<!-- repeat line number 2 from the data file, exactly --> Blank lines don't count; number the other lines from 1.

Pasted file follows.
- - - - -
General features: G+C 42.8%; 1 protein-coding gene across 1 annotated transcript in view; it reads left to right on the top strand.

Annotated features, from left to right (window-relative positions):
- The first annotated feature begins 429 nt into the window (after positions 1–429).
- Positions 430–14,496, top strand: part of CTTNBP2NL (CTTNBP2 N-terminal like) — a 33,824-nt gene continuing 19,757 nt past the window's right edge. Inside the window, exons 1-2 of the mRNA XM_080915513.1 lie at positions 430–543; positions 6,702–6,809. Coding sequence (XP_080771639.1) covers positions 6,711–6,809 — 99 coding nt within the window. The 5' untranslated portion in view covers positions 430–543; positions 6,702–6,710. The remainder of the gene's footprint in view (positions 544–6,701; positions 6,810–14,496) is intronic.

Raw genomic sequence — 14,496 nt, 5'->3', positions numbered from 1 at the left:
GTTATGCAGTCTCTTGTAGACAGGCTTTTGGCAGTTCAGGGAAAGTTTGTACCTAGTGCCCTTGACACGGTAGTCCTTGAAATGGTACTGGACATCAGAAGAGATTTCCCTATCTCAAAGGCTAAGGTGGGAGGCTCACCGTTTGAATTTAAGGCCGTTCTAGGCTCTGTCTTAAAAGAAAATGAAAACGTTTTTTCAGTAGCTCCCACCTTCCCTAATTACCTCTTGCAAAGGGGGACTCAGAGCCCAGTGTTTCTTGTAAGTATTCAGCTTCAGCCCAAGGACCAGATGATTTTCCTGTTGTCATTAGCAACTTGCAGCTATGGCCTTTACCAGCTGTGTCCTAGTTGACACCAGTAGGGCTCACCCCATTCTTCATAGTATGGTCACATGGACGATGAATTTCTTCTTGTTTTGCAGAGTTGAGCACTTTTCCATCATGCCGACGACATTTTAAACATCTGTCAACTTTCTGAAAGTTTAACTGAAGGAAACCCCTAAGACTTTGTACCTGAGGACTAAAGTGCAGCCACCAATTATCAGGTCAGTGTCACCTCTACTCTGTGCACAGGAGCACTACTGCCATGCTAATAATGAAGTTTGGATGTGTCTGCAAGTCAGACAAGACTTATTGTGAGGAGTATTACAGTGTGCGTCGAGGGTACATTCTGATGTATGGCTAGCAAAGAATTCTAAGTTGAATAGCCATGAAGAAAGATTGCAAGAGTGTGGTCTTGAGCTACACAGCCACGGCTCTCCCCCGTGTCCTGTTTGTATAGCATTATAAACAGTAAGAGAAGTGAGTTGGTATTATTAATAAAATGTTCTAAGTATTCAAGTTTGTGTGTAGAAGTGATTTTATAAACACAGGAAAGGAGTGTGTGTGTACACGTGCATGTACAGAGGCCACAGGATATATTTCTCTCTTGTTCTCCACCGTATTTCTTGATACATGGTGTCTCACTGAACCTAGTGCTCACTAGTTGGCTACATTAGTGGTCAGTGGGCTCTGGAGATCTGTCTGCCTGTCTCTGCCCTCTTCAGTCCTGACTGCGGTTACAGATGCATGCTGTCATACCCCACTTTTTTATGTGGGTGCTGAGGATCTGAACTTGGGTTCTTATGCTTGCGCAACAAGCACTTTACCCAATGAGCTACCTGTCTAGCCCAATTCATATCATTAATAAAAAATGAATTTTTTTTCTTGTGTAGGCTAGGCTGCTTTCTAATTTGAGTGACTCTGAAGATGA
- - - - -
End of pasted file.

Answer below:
Annotated features, from left to right (window-relative positions):